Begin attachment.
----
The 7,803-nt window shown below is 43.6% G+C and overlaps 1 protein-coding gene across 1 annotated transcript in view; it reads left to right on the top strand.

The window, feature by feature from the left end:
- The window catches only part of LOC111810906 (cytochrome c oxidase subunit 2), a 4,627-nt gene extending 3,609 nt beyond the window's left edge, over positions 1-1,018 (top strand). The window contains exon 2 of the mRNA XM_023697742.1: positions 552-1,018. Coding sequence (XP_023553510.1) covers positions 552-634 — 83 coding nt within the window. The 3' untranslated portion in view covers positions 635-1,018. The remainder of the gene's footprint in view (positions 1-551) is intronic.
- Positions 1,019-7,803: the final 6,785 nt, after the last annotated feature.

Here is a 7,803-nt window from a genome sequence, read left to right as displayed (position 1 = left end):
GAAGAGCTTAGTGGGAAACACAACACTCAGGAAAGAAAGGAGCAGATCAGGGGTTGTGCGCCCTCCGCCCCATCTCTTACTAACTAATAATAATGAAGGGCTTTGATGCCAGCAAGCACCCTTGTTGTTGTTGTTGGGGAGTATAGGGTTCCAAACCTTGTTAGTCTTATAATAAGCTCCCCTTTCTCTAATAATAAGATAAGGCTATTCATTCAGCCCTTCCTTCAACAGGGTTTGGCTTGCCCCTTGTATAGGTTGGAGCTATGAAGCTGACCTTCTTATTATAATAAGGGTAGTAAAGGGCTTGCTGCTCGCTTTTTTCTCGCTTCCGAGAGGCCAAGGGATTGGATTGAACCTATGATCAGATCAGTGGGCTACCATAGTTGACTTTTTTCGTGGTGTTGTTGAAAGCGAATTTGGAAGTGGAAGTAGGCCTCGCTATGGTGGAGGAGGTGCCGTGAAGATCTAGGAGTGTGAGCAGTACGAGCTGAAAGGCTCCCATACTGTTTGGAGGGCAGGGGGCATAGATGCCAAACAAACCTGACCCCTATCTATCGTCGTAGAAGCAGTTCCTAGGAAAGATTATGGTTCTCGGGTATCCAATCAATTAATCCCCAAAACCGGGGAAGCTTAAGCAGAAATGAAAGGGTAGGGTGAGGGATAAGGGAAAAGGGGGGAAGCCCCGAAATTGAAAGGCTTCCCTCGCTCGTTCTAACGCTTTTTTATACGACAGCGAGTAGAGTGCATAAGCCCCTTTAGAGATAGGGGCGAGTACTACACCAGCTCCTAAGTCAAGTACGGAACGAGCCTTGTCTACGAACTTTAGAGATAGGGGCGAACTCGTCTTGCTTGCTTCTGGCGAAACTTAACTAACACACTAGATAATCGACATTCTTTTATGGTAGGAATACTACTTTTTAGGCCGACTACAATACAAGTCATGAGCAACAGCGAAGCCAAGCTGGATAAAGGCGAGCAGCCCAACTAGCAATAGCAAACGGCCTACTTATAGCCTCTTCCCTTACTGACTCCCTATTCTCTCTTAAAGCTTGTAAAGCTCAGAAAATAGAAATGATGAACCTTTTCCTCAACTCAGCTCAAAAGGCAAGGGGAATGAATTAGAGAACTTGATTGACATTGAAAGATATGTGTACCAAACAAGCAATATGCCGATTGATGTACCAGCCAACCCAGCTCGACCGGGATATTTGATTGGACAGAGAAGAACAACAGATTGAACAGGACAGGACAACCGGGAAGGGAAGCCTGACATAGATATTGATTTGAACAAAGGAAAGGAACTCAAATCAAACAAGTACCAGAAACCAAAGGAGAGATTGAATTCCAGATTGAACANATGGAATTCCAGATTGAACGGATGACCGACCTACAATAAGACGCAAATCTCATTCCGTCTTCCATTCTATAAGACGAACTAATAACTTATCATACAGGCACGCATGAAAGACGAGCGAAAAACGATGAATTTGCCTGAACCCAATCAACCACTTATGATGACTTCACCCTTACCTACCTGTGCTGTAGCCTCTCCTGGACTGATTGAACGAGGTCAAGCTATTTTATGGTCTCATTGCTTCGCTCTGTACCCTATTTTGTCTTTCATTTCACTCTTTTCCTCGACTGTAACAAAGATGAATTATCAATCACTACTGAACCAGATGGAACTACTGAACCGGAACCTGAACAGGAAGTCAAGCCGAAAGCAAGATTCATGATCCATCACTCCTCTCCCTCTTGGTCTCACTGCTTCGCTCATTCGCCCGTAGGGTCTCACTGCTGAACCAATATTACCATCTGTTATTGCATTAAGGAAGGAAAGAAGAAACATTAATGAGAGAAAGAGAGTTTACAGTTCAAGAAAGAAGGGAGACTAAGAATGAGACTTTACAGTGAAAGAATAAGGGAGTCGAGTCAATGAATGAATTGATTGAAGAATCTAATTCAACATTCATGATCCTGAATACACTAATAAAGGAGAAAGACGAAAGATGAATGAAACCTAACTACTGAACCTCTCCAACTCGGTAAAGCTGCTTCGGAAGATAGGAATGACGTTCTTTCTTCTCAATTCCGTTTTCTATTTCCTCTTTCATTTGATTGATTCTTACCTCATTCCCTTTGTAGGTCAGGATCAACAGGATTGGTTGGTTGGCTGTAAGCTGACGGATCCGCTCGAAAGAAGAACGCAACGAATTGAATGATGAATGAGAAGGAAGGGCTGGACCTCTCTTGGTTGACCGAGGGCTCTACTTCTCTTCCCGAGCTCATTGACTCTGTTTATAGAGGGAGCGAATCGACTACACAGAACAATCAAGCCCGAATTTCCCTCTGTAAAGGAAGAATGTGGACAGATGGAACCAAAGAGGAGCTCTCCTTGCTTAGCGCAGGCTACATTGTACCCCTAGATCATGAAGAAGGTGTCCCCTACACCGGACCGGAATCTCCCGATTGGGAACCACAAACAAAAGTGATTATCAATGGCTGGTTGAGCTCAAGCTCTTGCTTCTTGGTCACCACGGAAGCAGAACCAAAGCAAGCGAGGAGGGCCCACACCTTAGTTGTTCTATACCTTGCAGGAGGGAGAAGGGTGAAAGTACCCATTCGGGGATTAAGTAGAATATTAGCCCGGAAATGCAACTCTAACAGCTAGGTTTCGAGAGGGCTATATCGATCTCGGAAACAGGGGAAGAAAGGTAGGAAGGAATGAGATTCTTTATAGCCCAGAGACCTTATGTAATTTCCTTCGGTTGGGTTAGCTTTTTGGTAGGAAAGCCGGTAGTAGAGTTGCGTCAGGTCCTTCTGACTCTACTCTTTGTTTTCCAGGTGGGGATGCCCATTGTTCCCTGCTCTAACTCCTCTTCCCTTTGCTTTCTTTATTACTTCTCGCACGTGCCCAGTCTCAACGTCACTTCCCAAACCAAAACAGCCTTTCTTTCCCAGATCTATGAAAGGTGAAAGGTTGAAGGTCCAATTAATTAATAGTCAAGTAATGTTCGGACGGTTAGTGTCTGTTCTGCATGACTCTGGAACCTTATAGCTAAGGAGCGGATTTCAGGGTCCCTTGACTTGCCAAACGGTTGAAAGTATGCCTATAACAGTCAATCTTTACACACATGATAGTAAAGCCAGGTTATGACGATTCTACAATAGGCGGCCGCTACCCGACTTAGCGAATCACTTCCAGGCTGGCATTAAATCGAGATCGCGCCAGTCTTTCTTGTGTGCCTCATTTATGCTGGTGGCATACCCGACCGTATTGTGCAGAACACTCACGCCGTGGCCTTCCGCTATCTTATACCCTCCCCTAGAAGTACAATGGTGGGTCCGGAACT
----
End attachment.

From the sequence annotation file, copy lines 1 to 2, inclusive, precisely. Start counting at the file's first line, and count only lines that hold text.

The 7,803-nt window shown below is 43.6% G+C and overlaps 1 protein-coding gene across 1 annotated transcript in view; it reads left to right on the top strand.

The window, feature by feature from the left end: